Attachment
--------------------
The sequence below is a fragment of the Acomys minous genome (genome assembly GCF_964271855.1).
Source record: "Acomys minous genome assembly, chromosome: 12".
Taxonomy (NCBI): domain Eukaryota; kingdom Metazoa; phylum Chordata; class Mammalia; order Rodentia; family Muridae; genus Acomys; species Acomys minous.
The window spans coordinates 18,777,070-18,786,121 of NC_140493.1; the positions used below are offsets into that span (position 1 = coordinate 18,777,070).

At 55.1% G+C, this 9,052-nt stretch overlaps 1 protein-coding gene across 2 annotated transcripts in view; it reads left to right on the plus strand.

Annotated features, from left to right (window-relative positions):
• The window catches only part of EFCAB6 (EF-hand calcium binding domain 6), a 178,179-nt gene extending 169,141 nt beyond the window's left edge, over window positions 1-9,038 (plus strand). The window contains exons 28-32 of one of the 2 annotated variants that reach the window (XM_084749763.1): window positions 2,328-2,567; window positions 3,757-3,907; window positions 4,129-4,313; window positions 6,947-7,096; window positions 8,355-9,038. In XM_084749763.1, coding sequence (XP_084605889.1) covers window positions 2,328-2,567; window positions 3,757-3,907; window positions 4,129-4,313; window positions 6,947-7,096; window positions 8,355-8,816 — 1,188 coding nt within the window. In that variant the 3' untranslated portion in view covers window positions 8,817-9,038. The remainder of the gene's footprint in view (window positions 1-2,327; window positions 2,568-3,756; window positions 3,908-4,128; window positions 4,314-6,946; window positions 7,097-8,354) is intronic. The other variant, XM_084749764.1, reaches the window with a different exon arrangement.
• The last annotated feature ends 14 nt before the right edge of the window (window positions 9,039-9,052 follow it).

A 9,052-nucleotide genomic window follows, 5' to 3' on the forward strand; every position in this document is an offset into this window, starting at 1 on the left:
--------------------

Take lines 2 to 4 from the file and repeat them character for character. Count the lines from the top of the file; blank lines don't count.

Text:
Source record: "Acomys minous genome assembly, chromosome: 12".
Taxonomy (NCBI): domain Eukaryota; kingdom Metazoa; phylum Chordata; class Mammalia; order Rodentia; family Muridae; genus Acomys; species Acomys minous.
The window spans coordinates 18,777,070-18,786,121 of NC_140493.1; the positions used below are offsets into that span (position 1 = coordinate 18,777,070).